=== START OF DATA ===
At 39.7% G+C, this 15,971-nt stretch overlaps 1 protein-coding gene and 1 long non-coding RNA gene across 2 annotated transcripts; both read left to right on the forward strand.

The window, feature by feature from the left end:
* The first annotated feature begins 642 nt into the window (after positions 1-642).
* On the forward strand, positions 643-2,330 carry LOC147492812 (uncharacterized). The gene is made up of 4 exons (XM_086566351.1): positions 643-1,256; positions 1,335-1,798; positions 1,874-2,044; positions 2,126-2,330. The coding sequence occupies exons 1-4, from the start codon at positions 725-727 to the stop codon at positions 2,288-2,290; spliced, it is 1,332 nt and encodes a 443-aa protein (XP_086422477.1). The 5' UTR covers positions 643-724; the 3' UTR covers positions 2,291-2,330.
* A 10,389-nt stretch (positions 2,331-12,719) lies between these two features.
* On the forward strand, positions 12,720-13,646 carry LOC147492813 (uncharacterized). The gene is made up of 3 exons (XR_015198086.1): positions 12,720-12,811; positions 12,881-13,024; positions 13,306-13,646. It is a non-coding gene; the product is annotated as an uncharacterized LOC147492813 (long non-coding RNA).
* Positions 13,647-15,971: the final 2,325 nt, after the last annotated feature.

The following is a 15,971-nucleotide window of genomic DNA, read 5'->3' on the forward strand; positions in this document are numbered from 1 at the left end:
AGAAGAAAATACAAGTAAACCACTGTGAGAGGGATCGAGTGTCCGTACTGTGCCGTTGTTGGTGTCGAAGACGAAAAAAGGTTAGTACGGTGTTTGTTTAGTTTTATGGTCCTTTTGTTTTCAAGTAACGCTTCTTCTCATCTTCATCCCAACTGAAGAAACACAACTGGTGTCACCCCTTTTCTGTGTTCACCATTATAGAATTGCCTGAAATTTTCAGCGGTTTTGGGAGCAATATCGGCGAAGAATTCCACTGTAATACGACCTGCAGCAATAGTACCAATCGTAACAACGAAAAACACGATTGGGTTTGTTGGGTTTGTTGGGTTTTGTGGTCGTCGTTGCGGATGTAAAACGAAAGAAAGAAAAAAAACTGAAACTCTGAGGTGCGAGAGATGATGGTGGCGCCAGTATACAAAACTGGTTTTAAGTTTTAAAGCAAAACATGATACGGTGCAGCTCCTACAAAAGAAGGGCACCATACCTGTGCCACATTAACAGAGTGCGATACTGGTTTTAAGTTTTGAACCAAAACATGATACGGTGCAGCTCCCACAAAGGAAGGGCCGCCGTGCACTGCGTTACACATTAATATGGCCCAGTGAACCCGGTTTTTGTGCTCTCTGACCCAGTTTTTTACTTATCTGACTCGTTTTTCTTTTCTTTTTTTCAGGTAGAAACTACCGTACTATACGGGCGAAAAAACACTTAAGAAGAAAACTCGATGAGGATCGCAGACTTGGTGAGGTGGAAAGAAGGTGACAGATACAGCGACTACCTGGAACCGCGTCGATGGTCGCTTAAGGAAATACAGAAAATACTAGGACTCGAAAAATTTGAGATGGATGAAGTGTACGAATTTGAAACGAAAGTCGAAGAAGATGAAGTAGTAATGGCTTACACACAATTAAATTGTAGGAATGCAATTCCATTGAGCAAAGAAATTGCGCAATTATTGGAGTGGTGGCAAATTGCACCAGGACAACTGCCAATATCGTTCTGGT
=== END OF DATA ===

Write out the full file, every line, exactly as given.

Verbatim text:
At 39.7% G+C, this 15,971-nt stretch overlaps 1 protein-coding gene and 1 long non-coding RNA gene across 2 annotated transcripts; both read left to right on the forward strand.

The window, feature by feature from the left end:
* The first annotated feature begins 642 nt into the window (after positions 1-642).
* On the forward strand, positions 643-2,330 carry LOC147492812 (uncharacterized). The gene is made up of 4 exons (XM_086566351.1): positions 643-1,256; positions 1,335-1,798; positions 1,874-2,044; positions 2,126-2,330. The coding sequence occupies exons 1-4, from the start codon at positions 725-727 to the stop codon at positions 2,288-2,290; spliced, it is 1,332 nt and encodes a 443-aa protein (XP_086422477.1). The 5' UTR covers positions 643-724; the 3' UTR covers positions 2,291-2,330.
* A 10,389-nt stretch (positions 2,331-12,719) lies between these two features.
* On the forward strand, positions 12,720-13,646 carry LOC147492813 (uncharacterized). The gene is made up of 3 exons (XR_015198086.1): positions 12,720-12,811; positions 12,881-13,024; positions 13,306-13,646. It is a non-coding gene; the product is annotated as an uncharacterized LOC147492813 (long non-coding RNA).
* Positions 13,647-15,971: the final 2,325 nt, after the last annotated feature.

The following is a 15,971-nucleotide window of genomic DNA, read 5'->3' on the forward strand; positions in this document are numbered from 1 at the left end:
AGAAGAAAATACAAGTAAACCACTGTGAGAGGGATCGAGTGTCCGTACTGTGCCGTTGTTGGTGTCGAAGACGAAAAAAGGTTAGTACGGTGTTTGTTTAGTTTTATGGTCCTTTTGTTTTCAAGTAACGCTTCTTCTCATCTTCATCCCAACTGAAGAAACACAACTGGTGTCACCCCTTTTCTGTGTTCACCATTATAGAATTGCCTGAAATTTTCAGCGGTTTTGGGAGCAATATCGGCGAAGAATTCCACTGTAATACGACCTGCAGCAATAGTACCAATCGTAACAACGAAAAACACGATTGGGTTTGTTGGGTTTGTTGGGTTTTGTGGTCGTCGTTGCGGATGTAAAACGAAAGAAAGAAAAAAAACTGAAACTCTGAGGTGCGAGAGATGATGGTGGCGCCAGTATACAAAACTGGTTTTAAGTTTTAAAGCAAAACATGATACGGTGCAGCTCCTACAAAAGAAGGGCACCATACCTGTGCCACATTAACAGAGTGCGATACTGGTTTTAAGTTTTGAACCAAAACATGATACGGTGCAGCTCCCACAAAGGAAGGGCCGCCGTGCACTGCGTTACACATTAATATGGCCCAGTGAACCCGGTTTTTGTGCTCTCTGACCCAGTTTTTTACTTATCTGACTCGTTTTTCTTTTCTTTTTTTCAGGTAGAAACTACCGTACTATACGGGCGAAAAAACACTTAAGAAGAAAACTCGATGAGGATCGCAGACTTGGTGAGGTGGAAAGAAGGTGACAGATACAGCGACTACCTGGAACCGCGTCGATGGTCGCTTAAGGAAATACAGAAAATACTAGGACTCGAAAAATTTGAGATGGATGAAGTGTACGAATTTGAAACGAAAGTCGAAGAAGATGAAGTAGTAATGGCTTACACACAATTAAATTGTAGGAATGCAATTCCATTGAGCAAAGAAATTGCGCAATTATTGGAGTGGTGGCAAATTGCACCAGGACAACTGCCAATATCGTTCTGGT